Using the theoretical framework as guidance, we analyzed the demand lor agrlcult ural insurance by .employing a new empirical approach I ha I fakes into account farmers' actual insurance resulis. The complete records of all ■ll.GfjU limners within seven Spanish com areas and with 12 years of data allowed us to compute two measures of individual loss ratios and instability of the Indemnities and other key idiosyncratic variables affecting limners' decision lo Eon t rac t Insurance po I i d es. Res ults s 11 ow that these two variables; describing the observed economic returns from Insurance and Us variability, together with premium subsidies. Insurable risks, and other idiosyncratic factors, explain Insurance participation across widely different agrleul I u га I cond 11 ion s.

All models and spe'eifl catkin я reveal thai the variability of Insurance relunis (variance oi the Indemnity schemes) has more Influence lhari loss ratios. whose level has a very small effect on farmers' I n s u ra nee pa rt icipation. Premium subsidies are associated with larger probabilities of Insurance. but stand opposed lo iwo other factors- In general, insurance policies Involving а (¿где premium in retail on Lo tola! liability are not attractive Lo farmers. The model also provides clear evidence that larger expeeled probabilities of crop failure ал■ not followed hy more fret|ueiii insurance participation.

Based on these findings, I armors are not eager to Insure against frequent events of low Intensity. In general, ihsifrlng against these risks is expensive because expected losses and loss adjustment costs are higher.

62 Revisit t r uj tin: Drmandfor AgtricuNumi insurance: The Cast' of Spain

This effect fits within the conceptual nniirtu of selbrey^aHng mechanising which Inn ее 120Q3J iialms are' necessary In ensure (hat policies providing compensations Cor catastrophes and hazards arc efficient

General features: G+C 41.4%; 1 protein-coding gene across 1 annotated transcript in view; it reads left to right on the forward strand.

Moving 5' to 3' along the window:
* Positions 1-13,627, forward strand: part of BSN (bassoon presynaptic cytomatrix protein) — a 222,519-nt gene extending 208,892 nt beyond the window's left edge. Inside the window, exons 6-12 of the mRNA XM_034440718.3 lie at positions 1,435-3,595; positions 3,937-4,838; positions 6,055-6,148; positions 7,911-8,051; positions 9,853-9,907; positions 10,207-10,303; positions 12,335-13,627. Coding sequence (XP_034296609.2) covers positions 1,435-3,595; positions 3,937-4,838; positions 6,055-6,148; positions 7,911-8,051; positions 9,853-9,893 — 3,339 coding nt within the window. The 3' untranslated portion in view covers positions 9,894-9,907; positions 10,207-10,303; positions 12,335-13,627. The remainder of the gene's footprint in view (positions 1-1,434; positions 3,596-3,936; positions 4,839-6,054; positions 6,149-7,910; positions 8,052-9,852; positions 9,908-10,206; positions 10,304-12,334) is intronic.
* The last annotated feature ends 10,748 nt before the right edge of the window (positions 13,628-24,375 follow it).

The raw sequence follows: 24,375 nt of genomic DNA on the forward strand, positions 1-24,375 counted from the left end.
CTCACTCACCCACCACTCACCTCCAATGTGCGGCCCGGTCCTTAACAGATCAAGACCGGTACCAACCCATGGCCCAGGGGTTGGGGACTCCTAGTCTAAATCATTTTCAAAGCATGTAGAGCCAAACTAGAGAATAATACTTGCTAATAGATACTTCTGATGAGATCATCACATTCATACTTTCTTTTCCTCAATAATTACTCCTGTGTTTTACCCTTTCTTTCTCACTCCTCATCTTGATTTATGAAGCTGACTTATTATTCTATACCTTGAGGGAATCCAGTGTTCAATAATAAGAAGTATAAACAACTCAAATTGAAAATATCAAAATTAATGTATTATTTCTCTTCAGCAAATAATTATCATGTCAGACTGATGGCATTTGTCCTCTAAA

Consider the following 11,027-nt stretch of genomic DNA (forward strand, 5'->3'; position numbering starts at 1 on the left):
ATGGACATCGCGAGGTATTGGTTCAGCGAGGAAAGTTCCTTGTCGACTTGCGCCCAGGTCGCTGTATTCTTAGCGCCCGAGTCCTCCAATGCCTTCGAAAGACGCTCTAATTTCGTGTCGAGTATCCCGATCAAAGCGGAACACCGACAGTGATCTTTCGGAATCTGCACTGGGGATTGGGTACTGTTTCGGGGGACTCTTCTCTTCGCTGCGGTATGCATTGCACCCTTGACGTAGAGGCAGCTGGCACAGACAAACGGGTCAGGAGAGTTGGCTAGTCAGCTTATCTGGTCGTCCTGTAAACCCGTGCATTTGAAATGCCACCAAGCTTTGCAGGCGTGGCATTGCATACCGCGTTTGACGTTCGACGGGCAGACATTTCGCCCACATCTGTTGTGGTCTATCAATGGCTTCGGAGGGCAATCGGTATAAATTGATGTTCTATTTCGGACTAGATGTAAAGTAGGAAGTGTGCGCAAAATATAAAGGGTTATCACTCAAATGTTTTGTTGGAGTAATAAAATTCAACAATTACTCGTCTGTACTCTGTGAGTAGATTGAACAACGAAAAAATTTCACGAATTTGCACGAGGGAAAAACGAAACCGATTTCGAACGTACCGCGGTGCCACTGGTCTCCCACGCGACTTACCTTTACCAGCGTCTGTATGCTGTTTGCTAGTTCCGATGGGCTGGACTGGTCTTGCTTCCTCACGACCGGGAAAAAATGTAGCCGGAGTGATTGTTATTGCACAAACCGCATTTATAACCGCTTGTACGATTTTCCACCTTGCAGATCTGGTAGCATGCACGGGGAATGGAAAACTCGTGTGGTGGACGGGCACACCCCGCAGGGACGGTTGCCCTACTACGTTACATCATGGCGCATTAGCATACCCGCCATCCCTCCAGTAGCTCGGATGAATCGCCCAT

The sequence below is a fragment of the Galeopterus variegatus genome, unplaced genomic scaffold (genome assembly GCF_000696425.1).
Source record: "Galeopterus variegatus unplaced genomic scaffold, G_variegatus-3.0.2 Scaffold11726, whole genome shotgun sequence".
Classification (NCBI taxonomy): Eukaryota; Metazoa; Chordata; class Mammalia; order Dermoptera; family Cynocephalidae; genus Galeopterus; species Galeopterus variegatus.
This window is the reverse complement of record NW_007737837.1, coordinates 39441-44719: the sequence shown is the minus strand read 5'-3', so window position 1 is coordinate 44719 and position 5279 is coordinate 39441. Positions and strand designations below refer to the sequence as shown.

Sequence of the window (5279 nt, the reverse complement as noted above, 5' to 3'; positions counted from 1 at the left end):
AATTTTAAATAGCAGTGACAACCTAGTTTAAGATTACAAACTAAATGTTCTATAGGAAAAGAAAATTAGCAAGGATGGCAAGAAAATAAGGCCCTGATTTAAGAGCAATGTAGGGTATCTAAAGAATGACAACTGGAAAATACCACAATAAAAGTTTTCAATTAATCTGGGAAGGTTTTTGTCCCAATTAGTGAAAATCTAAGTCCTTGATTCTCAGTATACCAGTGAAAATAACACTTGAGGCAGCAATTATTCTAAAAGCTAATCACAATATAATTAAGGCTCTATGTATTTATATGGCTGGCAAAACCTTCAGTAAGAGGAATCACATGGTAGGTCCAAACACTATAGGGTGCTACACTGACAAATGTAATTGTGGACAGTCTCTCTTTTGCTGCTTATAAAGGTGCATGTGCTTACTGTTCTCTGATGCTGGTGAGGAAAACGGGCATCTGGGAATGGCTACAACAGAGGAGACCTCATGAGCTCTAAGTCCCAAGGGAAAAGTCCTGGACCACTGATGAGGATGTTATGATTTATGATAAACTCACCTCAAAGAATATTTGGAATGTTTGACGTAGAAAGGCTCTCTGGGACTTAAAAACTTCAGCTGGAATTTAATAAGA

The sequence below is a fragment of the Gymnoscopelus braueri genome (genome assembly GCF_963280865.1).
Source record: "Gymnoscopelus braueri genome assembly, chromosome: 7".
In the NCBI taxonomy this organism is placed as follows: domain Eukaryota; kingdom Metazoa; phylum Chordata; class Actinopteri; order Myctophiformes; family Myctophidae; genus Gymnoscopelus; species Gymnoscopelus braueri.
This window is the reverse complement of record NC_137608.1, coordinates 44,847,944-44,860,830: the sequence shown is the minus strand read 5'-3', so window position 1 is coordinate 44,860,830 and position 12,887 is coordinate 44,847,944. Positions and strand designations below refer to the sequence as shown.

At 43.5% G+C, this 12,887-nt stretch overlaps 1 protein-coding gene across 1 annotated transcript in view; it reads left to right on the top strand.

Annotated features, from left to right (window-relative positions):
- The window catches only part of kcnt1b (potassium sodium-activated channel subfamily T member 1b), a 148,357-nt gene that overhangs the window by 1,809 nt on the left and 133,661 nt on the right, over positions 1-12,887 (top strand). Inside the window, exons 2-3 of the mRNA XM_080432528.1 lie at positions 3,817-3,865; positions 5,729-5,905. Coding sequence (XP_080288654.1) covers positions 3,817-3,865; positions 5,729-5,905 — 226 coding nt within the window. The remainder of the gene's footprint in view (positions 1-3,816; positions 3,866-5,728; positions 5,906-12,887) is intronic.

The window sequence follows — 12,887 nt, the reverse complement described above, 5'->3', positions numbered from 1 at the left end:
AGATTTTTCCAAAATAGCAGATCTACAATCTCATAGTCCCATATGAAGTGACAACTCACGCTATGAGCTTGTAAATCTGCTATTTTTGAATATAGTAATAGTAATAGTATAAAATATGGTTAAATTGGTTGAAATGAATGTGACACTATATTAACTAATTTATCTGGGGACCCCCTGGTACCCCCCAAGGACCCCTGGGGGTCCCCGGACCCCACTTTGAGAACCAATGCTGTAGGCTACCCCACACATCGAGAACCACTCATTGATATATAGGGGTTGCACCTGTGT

Qflfeflng publiely provided or subsidized Insurance Is a srlf-retnlorclng means to reduce e.x post compensation) programs, because ianners seem to avoid purchasing insurance when the sout^ee of crt'p failures are frequent but ¿nimportant. 11 enliLletnenl to relief a&ri compensation programs is conditioned on conl.racbng erop Insurance, then the government can indirectly reduce the number of beneficiaries йГ ad hoe reliel programs by promoting erop insurance. Spuin, Prance, and (he Netherlands have already introduced this type of ennriii'ional mechanism [Garrldo and Bielza, 2U08).

'14vo further policy ttti pi [rations can he drawn trom (his study. First, adverse selection is not the primary factor explaining Insurance participation among Spanish farmers. Ill Is Is the l'irst study In the literature thai uses actual iridwtinltiee for a targe and diverse set of farmers, with 12 fears of individual Insurance records. As high loss ratios ¿ire generally associated with adverse selection, (he weak and am hi gum is connection found in tliis study between Insurance participation and loss ratios should question the prevailing rregatlvfcvlew that all publicly funded insurance is vulnerable 10 adverse selection (Chambers, 1!»8У; Wright. 2006).

Second, it seems (lint ap"te.»il I oral msuri-inec needs premium subsidies 1o Lake (illand expand (fie coverages farmers can Insure against in order to Increase participation rates. Our models have shown that premium subsidies are perhaps die most Influential tsclor [u Lilting I he balance toward tin: decision to purchase an insurance policy. But wc also found lhar farmers who have experienced indemnified crop failures require smaller premium subsidies to contract crop

Insurance, Thus- as Insurance becomr-* a more common practice, I he probability of experiencing an Indemnity grows, and correspondingly. a lowering of the level of subsidies Lhat farmers may need to Insure. The prevailing view thai farm insurance cannot go beyond very basic coverages without premium subsidies is unmistakably confirmed in I Ills slndy. Ill the long term, expecting low but nonzero probabilities of obtaining indemnities is a powerful motivation to Contract crop Insu ranee. Clearly, when expectations are realized In actual indemnities, larmers are more likely m maintain their insurance practices, even I hough loss rallos may be (iir helow one.